My Busyness Is A Defense Mechanism
Instead of lying in bed on Saturday nights thinking about how glorious the afternoon matinee with my kids was or enjoying the fact I don’t have a lot planned for Sunday, I spend the night thinking up things I can do to fill the void. My main goal is to keep my level of anxiety down — and I accomplish it by busying myself.
Having nothing to do may sound like a dream for some, but for me that’s when I’m at my worst. I get anxious and fidgety, and my mind goes to a place that doesn’t feel healthy. I literally can’t do “nothing” and while many loved ones are constantly telling me I need to slow down and “just relax,” to me, that can feel like a special kind of hell.
I don’t run in circles throughout my days to win some “busy contest” or to show anyone up or to prove something. I do it because I’m at my best when there is a mission to complete. Being alone with my own thoughts sans any kind of distraction is hard. Staying busy is how I cope. Honestly, sometimes it’s even a relief to vacuum the damn floor just so I’m doing something
I like making plans for many reasons: I am a social person, and there are a lot of wonderful things to do and see in this one life we have. But if I am being honest with myself, a huge motivator for me to stay busy is knowing how much better I feel when I have a purpose, a job to do, or a to-do list to conquer.
So, last Sunday after going for a run, meeting a friend for coffee, grocery shopping, vacuuming the house, putting in a few hours of work, and making my daughter’s requested dinner, I got back in the kitchen after we ate and asked my kids if they wanted me to make bagels for them to have for breakfast this week. Yep, that’s right — I wanted to make homemade bagels.
They didn’t want them though. What they really wanted was for me to sit my ass down and watch a show with them. I was exhausted and I wanted to sit, but I knew if I did, I’d go through all the things I should be doing instead of being in the moment zoning out in front of our new favorite show with my kids.
I’d start getting anxious about what this coming week would bring: Will I get enough work done? Will I forget any appointments? Did I schedule our cleaning on the same afternoon as the lacrosse game? Do I have what it takes to be a divorced mom this week? What will I make for dinner? I probably need some fresh ideas because I’ve been boring lately.
And from there, it would keep spiraling.
When things happen in life that take me down a notch, like if one of my kids is struggling or I hit a difficult spot in a relationship, my anxiety peaks, and the only way I know how to work through the tangled web dancing in my mind is to keep moving. I make plans. I write things down. I listen to a podcast and clean the toilets even if I just did it yesterday.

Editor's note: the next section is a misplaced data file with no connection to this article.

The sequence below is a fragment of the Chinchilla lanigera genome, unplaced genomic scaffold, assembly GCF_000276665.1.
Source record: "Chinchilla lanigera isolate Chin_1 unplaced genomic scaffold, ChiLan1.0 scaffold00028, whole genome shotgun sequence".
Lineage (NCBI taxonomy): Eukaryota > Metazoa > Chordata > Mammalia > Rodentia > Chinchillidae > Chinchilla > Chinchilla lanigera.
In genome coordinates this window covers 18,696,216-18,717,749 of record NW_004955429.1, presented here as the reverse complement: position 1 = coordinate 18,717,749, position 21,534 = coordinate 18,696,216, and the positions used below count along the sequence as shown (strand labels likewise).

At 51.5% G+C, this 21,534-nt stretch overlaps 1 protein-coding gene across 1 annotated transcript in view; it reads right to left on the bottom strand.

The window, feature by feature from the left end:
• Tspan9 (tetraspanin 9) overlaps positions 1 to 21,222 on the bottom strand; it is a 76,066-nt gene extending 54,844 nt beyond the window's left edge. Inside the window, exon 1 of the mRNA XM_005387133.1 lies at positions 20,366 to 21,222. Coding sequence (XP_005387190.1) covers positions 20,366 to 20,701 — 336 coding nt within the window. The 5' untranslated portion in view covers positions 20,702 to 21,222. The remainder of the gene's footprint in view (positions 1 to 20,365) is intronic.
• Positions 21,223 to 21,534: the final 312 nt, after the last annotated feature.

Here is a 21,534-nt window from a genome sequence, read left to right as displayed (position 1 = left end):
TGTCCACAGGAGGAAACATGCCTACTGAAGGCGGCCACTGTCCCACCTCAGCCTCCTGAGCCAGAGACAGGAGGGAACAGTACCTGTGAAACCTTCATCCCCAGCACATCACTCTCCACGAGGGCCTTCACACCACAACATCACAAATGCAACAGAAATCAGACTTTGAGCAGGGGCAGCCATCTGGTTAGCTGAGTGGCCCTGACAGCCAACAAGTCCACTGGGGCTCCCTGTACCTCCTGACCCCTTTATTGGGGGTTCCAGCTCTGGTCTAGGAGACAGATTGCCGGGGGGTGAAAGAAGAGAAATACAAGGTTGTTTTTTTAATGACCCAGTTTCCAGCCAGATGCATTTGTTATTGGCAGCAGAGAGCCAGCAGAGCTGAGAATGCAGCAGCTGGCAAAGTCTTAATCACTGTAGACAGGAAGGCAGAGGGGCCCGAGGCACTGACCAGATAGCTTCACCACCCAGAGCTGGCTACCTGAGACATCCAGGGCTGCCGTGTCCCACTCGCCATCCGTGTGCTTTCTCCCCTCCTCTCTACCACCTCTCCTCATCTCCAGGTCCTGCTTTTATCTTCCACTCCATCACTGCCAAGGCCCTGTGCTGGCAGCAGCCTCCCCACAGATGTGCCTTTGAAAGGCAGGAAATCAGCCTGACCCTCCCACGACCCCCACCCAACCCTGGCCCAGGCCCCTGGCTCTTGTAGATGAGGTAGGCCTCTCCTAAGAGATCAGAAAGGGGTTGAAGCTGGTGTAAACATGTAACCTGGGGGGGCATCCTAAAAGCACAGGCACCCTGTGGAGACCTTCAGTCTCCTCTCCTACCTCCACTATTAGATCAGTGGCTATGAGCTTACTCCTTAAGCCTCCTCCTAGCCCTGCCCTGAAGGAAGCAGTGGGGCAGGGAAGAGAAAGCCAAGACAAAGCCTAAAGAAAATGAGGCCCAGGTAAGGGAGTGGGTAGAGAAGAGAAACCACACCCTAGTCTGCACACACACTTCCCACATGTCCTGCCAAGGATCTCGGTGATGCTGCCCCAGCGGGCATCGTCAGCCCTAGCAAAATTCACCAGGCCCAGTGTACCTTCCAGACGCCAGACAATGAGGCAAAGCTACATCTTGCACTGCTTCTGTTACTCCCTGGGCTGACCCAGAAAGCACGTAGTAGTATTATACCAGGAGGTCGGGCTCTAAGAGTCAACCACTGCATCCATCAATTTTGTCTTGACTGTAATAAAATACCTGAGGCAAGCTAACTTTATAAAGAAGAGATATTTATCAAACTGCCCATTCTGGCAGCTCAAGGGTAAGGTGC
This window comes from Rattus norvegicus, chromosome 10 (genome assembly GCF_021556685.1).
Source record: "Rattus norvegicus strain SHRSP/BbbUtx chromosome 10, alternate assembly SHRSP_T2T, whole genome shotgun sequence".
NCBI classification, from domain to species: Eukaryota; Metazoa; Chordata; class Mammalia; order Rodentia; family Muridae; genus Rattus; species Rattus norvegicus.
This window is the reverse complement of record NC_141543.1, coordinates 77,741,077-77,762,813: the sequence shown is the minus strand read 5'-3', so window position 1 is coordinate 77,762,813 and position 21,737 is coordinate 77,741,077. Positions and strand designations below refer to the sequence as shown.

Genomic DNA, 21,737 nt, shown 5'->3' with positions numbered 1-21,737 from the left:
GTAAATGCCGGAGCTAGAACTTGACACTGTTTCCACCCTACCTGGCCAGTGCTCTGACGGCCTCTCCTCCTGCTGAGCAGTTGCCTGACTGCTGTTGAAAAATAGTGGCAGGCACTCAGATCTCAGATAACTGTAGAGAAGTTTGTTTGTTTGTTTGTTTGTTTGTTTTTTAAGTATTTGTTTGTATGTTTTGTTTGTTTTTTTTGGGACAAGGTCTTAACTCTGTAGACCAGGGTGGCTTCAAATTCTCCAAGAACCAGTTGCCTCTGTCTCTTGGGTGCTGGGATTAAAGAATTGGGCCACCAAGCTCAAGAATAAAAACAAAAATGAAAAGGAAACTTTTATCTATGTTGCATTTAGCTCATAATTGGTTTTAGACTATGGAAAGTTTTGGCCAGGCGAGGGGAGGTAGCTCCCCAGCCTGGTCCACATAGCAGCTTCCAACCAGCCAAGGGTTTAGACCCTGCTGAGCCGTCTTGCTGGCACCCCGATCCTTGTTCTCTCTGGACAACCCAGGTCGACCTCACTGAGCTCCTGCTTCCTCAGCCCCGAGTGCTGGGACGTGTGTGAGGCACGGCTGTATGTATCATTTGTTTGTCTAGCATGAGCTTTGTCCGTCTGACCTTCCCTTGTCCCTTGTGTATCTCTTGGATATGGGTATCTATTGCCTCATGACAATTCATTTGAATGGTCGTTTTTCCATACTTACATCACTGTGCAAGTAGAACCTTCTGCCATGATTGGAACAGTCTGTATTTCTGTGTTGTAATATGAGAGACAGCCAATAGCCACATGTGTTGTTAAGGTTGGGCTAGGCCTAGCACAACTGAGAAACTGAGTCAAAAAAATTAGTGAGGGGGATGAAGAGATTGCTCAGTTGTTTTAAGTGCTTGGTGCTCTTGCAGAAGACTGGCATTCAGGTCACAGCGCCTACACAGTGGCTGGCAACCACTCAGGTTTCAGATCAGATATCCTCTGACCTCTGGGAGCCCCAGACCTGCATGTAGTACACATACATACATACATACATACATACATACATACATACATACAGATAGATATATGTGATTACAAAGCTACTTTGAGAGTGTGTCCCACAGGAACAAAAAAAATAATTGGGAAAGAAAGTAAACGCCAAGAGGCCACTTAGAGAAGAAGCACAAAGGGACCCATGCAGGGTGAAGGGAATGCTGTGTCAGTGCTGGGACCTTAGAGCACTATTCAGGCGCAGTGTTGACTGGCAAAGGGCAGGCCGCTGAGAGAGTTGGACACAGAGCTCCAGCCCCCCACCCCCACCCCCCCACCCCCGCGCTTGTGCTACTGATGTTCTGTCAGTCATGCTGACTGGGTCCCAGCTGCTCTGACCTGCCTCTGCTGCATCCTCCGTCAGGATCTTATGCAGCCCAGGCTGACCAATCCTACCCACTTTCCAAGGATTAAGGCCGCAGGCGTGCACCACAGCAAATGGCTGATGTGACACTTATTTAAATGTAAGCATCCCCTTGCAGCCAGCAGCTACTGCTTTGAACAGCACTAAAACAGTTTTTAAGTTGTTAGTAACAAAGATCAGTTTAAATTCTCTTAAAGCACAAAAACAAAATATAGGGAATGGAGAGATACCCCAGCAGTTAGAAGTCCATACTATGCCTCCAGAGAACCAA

And when life is running smoother than a new jar of peanut butter, my anxiety keeps me from embracing it all and reminds me all this contentment could go away in two shakes so I better start worrying the time away.
In order to combat those dark thoughts and feelings, I simply have to keep moving. When I sit and do nothing or I’m faced with an open day of zero plans, it can be painful — emotionally and physically. It allows more room to feel the feelings and more space to think the thoughts.
I’ve been around long enough to know the best moments are made from being spontaneous. Going with the flow and not having a schedule has never hurt me. In fact, I always think, That wasn’t so bad. That was a great day. You made it.
But that feeling doesn’t last, and all I want to do is get my busy on again by filling my days up with anything other than sitting still. Because staying busy is my defense mechanism.
It’s a buffer for my mind. It’s easier to think about what could or couldn’t happen if I’m moving or using my hands to work on a project. It helps me stay focused on positive things because I’m concentrating on the task at hand and I don’t have to be alone with those thoughts.
Anxiety is best served with a side of distraction. At least for me.
I know I need to stop and breathe in the everyday moments. And I try as much as I can. I do it for my kids but also for myself.
But it isn’t my default. Busyness is my default.
This doesn’t mean I completely let it rule my life, but keeping busy plays a big role in managing my thoughts and feelings. I’m very aware of it and I don’t love this side of myself, but it’s who I am.
The way I see it, there are more harmful ways I could be dealing with my anxiety than cleaning out a junk drawer late at night or deciding at the last minute to make a meal we have zero ingredients for so I can get in my car, move around, create something, and watch my family enjoy it.
Maybe someday a calming voice will take over and I’ll feel free to simmer down a bit. But today is not that day. So, if you’ll excuse me, I have a spice drawer to alphabetize.
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